The British Columbia Supreme Court held that the principle that an appellate body should only raise a new issue when failing to do so would risk an injustice applies in a flexible and contextually appropriate manner to appeals and reconsiderations from administrative decision makers
Administrative law – Decisions reviewed – Employment Standards Tribunal – Remuneration – Judicial review – Procedural requirements and fairness – Standard of review – Patent unreasonableness
Champ’s Fresh Farms Inc. v. British Columbia (Employment Standards Tribunal),  B.C.J. No. 1216, 2023 BCSC 1075, British Columbia Supreme Court, June 22, 2023, L. Blake J.
The petitioner, Champ’s Fresh Farms Inc. (“Champs”) is a mushroom producer that pays its mushroom pickers under a pay system pursuant to which employees receive (i) the minimum piece rate legislated under the Employment Standards Regulation, B.C. Reg. 396/95 [Regulation], which is currently set at $0.29 per pound; and (ii) the graded piece rates under the pay system, which pays different piece rates for different quality grades of mushroom.
Champ’s sought an order quashing the reconsideration decision (the “Reconsideration Decision”) of a panel of the Employment Standards Tribunal (the “Tribunal”) determining that Champ’s pay system failed to comply with the Employment Standards Act, R.S.B.C., 1996, c. 113 [ESA] or, in the alternative, an order quashing the reconsideration decision and remitting the matter to be heard by a freshly constituted panel.
A confidential complaint was filed against Champ’s pursuant to the ESA, and the Director of Employment Standards (the “Director”) concluded that Champ’s had contravened s. 18(1) of the Regulation by paying its employees below the minimum piece rate (the “Determination”). An appeal of the Determination by Champ’s was granted, with the appeal panel noting that Champ’s topped up its employees’ wages to the statutory minimum (the “Appeal Decision”). The Director applied to the Tribunal for a reconsideration. In the Reconsideration Decision, the panel confirmed the Determination, and in doing so, based its analysis on s. 18(2) of the Regulation.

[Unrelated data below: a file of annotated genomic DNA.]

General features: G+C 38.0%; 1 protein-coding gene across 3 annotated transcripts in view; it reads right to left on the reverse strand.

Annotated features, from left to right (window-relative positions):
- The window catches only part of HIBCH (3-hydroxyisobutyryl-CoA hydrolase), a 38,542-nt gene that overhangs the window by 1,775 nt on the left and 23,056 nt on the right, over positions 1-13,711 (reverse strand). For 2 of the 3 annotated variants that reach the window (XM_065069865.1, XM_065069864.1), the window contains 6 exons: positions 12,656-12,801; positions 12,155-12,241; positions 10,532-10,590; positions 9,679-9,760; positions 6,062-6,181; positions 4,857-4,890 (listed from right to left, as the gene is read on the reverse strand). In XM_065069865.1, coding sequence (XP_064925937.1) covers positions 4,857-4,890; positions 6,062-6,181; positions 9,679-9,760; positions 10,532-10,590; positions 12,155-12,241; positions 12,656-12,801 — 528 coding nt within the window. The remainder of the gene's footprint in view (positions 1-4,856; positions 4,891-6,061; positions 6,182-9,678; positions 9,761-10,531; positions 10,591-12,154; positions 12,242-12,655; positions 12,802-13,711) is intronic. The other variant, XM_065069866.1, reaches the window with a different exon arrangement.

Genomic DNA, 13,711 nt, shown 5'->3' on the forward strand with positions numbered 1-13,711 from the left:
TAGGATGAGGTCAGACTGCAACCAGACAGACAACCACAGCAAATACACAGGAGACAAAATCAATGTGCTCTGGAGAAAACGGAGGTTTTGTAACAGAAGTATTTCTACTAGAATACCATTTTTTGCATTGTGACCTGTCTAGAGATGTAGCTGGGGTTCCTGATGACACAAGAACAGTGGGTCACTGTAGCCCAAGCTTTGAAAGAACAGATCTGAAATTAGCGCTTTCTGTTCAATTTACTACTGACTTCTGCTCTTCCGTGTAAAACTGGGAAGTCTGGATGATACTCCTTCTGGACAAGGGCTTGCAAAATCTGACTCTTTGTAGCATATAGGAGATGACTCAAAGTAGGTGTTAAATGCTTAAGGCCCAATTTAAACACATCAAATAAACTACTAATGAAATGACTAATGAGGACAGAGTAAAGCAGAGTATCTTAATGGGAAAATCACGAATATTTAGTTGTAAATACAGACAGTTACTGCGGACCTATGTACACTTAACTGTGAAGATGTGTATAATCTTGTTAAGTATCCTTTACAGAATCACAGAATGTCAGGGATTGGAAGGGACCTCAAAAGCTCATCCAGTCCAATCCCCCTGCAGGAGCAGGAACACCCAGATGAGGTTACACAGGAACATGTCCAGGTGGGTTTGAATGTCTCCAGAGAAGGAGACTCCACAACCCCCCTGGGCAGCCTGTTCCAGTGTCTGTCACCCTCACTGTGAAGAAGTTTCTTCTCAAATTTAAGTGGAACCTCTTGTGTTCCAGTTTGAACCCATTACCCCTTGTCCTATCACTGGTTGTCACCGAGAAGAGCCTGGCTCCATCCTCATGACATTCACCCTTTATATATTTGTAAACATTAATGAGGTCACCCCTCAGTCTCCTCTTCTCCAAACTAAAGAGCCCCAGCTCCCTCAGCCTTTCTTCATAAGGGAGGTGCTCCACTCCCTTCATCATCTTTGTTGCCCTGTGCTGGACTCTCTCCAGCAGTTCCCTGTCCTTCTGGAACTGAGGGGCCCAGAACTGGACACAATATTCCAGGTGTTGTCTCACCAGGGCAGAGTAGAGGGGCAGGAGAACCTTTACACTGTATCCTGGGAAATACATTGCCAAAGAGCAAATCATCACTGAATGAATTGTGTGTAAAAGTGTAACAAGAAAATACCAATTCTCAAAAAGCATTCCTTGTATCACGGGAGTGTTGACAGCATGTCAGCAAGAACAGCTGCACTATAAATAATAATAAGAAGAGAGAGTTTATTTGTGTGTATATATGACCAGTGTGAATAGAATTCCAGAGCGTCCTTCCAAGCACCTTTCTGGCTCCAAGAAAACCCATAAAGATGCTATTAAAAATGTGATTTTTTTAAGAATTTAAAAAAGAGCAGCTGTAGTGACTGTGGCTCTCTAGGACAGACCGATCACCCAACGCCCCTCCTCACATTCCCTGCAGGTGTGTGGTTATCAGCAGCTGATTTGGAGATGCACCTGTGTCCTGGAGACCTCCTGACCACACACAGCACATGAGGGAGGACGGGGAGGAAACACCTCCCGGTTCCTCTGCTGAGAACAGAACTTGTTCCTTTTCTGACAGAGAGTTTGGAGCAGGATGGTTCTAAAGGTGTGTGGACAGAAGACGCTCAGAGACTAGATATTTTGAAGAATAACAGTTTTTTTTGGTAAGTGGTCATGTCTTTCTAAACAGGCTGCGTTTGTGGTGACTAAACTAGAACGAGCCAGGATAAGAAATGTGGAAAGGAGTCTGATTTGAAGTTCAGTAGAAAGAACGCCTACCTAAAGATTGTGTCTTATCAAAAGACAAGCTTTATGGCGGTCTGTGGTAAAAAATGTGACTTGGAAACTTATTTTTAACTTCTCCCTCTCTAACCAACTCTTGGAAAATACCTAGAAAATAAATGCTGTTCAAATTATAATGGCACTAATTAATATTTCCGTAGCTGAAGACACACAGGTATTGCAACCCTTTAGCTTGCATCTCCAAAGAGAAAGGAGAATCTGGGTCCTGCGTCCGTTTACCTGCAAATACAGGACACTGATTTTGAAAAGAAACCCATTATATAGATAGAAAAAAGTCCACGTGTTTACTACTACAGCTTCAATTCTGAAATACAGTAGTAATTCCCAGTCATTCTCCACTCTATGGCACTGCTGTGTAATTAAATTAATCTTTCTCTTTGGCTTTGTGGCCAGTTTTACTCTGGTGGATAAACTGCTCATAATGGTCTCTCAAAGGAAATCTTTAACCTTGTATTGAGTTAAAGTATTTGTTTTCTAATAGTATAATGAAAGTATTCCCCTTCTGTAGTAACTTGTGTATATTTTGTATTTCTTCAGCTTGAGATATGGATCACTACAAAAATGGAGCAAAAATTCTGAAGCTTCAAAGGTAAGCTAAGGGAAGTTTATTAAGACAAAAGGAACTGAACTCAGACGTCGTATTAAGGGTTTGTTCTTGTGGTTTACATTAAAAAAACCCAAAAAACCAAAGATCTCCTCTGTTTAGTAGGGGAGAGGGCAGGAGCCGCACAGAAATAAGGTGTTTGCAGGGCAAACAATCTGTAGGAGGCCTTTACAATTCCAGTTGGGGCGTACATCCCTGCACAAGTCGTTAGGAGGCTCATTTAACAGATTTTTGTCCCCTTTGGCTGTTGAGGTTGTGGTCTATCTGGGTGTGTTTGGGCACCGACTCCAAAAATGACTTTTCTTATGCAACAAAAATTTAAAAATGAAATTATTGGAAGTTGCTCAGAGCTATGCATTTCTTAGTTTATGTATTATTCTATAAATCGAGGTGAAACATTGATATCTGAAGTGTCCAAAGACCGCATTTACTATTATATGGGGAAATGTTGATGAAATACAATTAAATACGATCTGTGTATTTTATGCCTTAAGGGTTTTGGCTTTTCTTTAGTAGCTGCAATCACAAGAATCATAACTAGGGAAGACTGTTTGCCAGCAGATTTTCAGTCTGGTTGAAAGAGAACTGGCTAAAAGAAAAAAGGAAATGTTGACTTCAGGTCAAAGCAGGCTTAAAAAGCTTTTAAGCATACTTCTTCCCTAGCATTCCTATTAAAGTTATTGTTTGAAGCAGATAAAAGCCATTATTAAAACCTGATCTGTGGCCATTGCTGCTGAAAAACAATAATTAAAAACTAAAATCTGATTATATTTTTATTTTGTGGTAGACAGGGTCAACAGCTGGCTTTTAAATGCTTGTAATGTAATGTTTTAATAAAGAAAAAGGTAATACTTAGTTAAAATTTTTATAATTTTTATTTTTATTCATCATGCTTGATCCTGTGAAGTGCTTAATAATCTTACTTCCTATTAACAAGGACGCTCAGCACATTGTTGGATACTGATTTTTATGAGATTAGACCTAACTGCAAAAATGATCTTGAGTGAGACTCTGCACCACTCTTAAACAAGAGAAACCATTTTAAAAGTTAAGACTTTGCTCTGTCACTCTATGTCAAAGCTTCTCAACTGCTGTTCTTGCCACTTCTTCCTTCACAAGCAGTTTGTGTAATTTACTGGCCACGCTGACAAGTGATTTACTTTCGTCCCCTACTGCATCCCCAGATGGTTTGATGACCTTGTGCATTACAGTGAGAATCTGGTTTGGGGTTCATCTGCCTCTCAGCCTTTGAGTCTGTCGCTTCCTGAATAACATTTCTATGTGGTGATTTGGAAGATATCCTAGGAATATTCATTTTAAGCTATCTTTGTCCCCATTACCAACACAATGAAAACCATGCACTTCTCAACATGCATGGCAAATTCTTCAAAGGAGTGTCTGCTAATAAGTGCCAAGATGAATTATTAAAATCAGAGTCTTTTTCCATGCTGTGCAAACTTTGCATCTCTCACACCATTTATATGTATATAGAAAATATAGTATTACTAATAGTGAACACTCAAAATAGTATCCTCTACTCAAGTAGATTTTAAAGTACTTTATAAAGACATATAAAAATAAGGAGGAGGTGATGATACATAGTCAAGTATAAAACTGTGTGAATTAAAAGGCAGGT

On judicial review, Champ’s took the position that the Reconsideration Decision was patently unreasonable as the panel failed to apply the common law rules of natural justice and procedural fairness by basing its decision on s. 18(2) of the Regulation when this was not the basis for the Determination or the Appeal Decision. Champ’s argued that the panel had fundamentally “moved the goal posts” and inappropriately introduced the new issue of compliance with s. 18(2) of the Regulation. The British Columbia Supreme Court (the “Court”) agreed, citing R. v. Mian, 2014 SCC 54 (“Mian”) for the principle that an appellate body should only raise a new issue when failing to do so would risk an injustice. While the approach in Mian was directed at appeal courts, the same concepts should be approached in a flexible and contextually appropriate manner to appeals and reconsiderations from administrative decision makers. The ultimate focus must be on ensuring procedural fairness to all of the parties.
The Court set aside the Reconsideration Decision and ordered that the matter be heard by a freshly constituted panel of the Tribunal.
This case was digested by Ellie Einarson, and first published in the LexisNexis® Harper Grey Administrative Law Netletter and the Harper Grey Administrative Law Newsletter. If you would like to discuss this case further, please contact Ellie Einarson at email@example.com.
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